(55)

In the same manner, the possibility of deducting past losses carried-forward for corporate and personal income tax purposes from the 2014 tax base, cannot be considered as part of the reference system in this case for at least two reasons. On the one hand, the tax is based on the taxation of turnover as opposed to profit-based tax, which means that costs are normally not deductible from the tax base of a turnover tax. The Hungarian authorities have not been able to explain in this case how this possibility of deduction of costs could be linked to the objective or the nature of the turnover tax. On the other hand, the possibility of deduction is only offered to undertakings, that were not profit-making in 2013. It's not a general rule of deduction and this possibility of deduction appears as being arbitrary or at least not consistent enough to be part of a reference system.

(56)

In the Commission's view, the reference system for the taxation of advertisement turnover should be a tax on advertisement turnover which would comply with State aid rules i.e. where:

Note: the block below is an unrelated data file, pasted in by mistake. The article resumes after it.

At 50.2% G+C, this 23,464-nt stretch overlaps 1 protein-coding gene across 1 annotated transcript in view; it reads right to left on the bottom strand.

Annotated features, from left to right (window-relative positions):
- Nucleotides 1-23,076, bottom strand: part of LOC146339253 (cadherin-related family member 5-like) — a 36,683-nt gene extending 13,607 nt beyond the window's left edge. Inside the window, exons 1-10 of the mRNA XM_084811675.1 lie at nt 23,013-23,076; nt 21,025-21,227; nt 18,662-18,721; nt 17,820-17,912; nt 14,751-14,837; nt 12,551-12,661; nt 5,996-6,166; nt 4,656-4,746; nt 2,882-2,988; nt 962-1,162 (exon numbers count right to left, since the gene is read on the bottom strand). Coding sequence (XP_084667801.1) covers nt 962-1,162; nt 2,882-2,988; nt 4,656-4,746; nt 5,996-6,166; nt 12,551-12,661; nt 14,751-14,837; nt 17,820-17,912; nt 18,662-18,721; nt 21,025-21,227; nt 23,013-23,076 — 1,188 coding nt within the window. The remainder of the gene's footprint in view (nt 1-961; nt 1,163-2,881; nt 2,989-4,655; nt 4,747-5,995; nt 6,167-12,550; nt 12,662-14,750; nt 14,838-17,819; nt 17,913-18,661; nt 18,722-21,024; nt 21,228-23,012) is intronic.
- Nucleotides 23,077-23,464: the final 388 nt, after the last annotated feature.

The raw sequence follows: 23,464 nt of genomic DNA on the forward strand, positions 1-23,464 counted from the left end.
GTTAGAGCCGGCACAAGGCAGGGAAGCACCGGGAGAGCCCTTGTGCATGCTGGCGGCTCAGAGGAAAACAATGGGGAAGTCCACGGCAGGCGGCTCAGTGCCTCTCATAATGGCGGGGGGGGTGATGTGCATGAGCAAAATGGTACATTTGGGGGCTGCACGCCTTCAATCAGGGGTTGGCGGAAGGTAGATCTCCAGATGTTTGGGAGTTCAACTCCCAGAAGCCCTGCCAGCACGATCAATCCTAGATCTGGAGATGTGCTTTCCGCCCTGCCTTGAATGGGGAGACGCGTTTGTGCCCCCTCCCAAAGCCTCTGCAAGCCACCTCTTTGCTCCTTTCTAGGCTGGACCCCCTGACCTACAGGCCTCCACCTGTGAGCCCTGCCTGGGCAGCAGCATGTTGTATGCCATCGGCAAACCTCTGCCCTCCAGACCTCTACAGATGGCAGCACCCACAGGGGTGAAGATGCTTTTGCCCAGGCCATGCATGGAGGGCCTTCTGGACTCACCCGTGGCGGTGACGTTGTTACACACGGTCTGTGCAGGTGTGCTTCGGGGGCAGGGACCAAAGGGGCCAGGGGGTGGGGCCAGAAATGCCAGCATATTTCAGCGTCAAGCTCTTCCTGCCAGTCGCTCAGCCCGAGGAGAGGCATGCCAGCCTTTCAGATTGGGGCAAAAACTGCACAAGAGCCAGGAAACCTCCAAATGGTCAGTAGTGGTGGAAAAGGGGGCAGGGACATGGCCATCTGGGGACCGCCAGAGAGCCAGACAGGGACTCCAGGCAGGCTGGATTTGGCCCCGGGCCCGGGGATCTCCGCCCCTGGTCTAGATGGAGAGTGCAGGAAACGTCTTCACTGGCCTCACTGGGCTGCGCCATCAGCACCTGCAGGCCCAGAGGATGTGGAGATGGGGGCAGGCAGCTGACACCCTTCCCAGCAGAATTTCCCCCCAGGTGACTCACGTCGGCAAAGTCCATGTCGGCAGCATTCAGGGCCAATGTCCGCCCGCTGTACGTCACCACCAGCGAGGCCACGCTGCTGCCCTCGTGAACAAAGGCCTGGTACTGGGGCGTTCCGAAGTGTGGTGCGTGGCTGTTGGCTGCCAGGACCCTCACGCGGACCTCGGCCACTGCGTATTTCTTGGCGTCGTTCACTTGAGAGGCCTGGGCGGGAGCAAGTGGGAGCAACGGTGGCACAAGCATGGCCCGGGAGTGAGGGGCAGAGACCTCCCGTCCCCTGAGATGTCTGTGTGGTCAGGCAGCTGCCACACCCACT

advertisement turnovers are subject to the same (single) tax rate,

no other element is maintained or introduced that would provide a selective advantage to certain undertakings

4.1.3.2.    Derogation from the system of reference

(57)

As a second step, it is necessary to determine whether the measure derogates from the reference system in favour of certain undertakings which are in a similar factual and legal situation in light of the intrinsic objective of the system of reference.

(58)

The progressivity of the advertisement tax rate structure creates a differentiation amongst undertakings carrying out the activity of publication of advertisement in Hungary based on the scale of their advertisement activity, as reflected in their advertisement turnover.

(59)